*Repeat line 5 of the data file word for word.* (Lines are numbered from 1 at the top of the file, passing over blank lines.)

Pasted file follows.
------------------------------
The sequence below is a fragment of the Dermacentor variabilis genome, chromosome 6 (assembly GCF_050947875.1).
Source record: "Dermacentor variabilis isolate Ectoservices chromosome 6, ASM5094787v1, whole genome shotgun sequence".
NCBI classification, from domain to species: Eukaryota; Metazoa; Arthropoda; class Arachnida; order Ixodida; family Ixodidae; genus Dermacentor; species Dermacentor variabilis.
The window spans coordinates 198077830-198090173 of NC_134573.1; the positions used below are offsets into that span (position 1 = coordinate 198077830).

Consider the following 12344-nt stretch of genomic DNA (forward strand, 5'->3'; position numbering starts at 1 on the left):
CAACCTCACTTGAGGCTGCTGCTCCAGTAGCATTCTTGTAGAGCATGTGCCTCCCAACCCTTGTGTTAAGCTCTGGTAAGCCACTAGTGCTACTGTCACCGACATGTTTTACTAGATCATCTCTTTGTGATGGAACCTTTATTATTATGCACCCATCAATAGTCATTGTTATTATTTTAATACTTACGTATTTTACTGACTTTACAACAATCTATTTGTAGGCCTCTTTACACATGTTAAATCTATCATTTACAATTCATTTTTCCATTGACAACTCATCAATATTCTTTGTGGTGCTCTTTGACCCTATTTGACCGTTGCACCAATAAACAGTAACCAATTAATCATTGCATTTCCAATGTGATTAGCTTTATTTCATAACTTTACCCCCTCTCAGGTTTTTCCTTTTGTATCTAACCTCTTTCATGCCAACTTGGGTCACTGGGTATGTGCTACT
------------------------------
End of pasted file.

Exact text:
Consider the following 12344-nt stretch of genomic DNA (forward strand, 5'->3'; position numbering starts at 1 on the left):